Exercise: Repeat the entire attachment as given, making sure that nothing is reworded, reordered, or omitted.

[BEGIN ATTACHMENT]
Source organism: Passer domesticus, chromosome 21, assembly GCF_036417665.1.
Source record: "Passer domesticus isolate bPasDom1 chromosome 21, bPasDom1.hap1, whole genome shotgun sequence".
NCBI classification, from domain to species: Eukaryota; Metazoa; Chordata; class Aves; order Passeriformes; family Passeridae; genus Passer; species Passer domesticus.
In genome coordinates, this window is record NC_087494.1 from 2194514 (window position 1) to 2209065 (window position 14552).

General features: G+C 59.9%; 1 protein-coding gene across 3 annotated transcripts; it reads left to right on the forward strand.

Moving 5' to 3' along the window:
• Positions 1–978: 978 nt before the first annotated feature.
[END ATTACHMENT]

Source organism: Passer domesticus, chromosome 21, assembly GCF_036417665.1.
Source record: "Passer domesticus isolate bPasDom1 chromosome 21, bPasDom1.hap1, whole genome shotgun sequence".
NCBI classification, from domain to species: Eukaryota; Metazoa; Chordata; class Aves; order Passeriformes; family Passeridae; genus Passer; species Passer domesticus.
In genome coordinates, this window is record NC_087494.1 from 2194514 (window position 1) to 2209065 (window position 14552).

General features: G+C 59.9%; 1 protein-coding gene across 3 annotated transcripts; it reads left to right on the forward strand.

Moving 5' to 3' along the window:
• Positions 1–978: 978 nt before the first annotated feature.